▪ Objective: To determine if a 6-month course of therapy with IMREG-1, a leukocyte-derived immunomodulator, slows disease progression in patients with AIDS-related complex.
▪ Design: Randomized, double-blind trial.
▪ Setting: Five academic- and three community-based clinics.
▪ Patients: Immunocompromised patients (143) with HIV.
▪ Interventions: IMREG-1 or placebo every 2 weeks (13 doses).
▪ Main Results: Twelve of forty-eight patients on placebo and 5 of 95 patients on IMREG-1 experienced adverse events (AIDS-defining opportunistic infection or neoplasm, wasting syndrome, HIV-associated encephalopathy, or peripheral sensory neuropathy). Based on an intention-to-treat analysis, Kaplan-Meier event probabilities were 26% for the placebo group and 6% for the IMREG-1 group (P < 0.001); based on the Cox proportional hazards model, the relative risk for patients on placebo compared with patients on IMREG-1 was 5.1 (95% Cl, 1.8 to 14.8). The frequency of symptoms significantly increased from baseline in patients receiving placebo. The mean decrease in CD4+ cells from baseline was 80 X 106 cells/L in the placebo group and 29 X 106 cells/L in patients on IMREG-1, with 20% (8) and 38% (32) of patients, respectively, showing a trend toward an increase (P = 0.04). In patients receiving IMREG-1, the size and rate of delayed hypersensitivity responses were larger than in the placebo group.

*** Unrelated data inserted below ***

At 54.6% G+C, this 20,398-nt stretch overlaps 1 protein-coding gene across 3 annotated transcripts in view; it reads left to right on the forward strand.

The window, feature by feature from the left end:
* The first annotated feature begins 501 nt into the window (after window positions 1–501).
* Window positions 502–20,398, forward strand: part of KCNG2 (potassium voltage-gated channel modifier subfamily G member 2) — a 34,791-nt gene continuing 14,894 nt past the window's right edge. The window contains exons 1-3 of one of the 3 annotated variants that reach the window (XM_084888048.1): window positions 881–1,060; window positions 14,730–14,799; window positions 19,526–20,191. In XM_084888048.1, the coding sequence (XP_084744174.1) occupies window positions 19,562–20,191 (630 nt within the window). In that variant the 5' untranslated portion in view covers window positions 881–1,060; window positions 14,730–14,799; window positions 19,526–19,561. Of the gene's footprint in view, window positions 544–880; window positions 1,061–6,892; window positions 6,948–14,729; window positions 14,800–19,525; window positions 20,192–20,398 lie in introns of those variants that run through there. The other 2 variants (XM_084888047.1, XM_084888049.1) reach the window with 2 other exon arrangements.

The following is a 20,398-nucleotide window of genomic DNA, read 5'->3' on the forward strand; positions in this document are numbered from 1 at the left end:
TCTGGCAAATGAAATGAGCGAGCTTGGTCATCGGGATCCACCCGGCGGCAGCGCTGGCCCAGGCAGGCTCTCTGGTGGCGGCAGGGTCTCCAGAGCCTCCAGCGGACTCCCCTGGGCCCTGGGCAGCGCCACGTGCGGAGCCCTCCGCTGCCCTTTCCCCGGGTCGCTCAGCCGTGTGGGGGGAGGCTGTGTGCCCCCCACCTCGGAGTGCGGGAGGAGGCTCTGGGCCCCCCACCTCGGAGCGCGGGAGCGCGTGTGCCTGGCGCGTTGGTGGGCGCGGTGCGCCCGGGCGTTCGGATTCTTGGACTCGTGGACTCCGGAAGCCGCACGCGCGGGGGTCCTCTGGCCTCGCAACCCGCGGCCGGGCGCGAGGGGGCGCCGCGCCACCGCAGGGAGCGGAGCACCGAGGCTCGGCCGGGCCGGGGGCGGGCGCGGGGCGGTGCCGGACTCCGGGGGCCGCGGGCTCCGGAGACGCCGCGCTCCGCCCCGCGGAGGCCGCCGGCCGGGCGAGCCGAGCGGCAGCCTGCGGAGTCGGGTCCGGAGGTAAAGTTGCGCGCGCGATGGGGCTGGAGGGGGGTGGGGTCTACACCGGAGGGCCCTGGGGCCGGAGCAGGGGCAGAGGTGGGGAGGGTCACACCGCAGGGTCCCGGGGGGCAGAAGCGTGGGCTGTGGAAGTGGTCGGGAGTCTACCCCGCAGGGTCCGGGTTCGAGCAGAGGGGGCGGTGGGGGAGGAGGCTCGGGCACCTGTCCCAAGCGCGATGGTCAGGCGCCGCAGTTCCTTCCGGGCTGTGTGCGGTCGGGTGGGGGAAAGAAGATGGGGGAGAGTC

▪ Conclusions: Patients with AIDS-related complex experienced fewer adverse events and constitutional symptoms after IMREG-1 treatment. The slower loss of CD4+ cells and increased size and rate of delayed hypersensitivity responses most likely reflect the effect of IMREG-1 on the immune system. No toxicity related to IMREG-1 administration was observed.